The celebrated tossing-the-bridal-sedan sequence could superficially be taken as a scene of vulnerable woman at the mercy of lusty men. Yet the womb-like interior of the sedan, the condition of the Freudian ‘oceanic self’ where she floats as an effect of being tossed about is symbolically self-sufficient and self-creative. The frontal close-up not of her against a shrouding interior darkness not only frees her from the menacing male world, but also simulates the topography of interiority, an inner world.
But this is not an enclosure of narcissism. In this sequence, we are offered both the interior view of the sedan and the exterior view outside. A reiterated point-of-view shot by the bride looks out through the slightly open curtain on to a sweating, half-naked and muscular male body swaying in the dust. The following shot is the heroine’s faintly dazed and desiring look….the slightly raised curtain offering the female heroine a keyhole-like or telescopic glimpse of the male body is almost a reversal of the classical formula for a male voyeuristic experience.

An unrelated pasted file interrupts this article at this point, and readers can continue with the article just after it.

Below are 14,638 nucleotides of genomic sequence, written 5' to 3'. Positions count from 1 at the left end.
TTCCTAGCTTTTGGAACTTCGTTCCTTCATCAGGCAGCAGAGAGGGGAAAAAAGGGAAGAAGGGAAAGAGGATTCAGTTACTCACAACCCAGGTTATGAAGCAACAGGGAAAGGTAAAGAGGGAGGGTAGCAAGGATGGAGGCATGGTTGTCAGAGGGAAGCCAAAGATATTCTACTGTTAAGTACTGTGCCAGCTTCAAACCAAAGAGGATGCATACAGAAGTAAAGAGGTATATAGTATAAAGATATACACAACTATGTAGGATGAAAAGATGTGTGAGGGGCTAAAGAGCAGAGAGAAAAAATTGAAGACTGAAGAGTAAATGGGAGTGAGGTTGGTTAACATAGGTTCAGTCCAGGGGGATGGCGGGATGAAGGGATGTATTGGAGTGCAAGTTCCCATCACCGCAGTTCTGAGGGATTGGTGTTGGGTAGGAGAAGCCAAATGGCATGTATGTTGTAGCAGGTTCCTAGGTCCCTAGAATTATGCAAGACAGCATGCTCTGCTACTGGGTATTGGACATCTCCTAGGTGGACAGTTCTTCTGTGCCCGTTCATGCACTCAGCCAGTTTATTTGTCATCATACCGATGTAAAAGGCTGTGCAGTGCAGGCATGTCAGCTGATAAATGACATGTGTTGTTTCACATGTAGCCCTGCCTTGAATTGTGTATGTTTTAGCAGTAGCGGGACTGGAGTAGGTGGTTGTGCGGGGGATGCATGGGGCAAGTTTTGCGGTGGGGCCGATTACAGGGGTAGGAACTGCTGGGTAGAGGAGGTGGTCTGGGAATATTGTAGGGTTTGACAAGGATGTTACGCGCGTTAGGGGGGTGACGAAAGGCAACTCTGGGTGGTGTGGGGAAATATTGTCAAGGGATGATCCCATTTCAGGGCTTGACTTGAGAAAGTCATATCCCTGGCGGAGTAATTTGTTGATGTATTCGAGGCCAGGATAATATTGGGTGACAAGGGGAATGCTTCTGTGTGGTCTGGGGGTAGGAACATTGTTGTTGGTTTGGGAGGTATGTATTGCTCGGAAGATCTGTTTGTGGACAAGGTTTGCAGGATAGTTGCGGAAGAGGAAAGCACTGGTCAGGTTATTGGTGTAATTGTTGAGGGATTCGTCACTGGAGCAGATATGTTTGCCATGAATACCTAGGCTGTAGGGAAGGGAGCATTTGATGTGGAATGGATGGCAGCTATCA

The group of sedan-bearers tossing a bride, while singing a lurid song of their sexual fantasies out loud, is a displacement of sexual energy. The tossed woman panting and gasping is easily read as a sign of physical nausea, her emotional discomposure a mixture of fright and thrill. Yet, the prolonged and repeated shots, cinematically rhetorical here, are not so much sadistically motivated as a way of articulating a hitherto undiscovered female sexuality, both in the film and in historical textuality. The ruffled and confused look, heavy breathing and distractedness all suggest an overtone of sexual ecstasy, if not orgasm.
All quotes from Yuejin Wang’s 1989 essay titled “Red Sorghum: Mixing Memory and Desire” (pgs 95-96).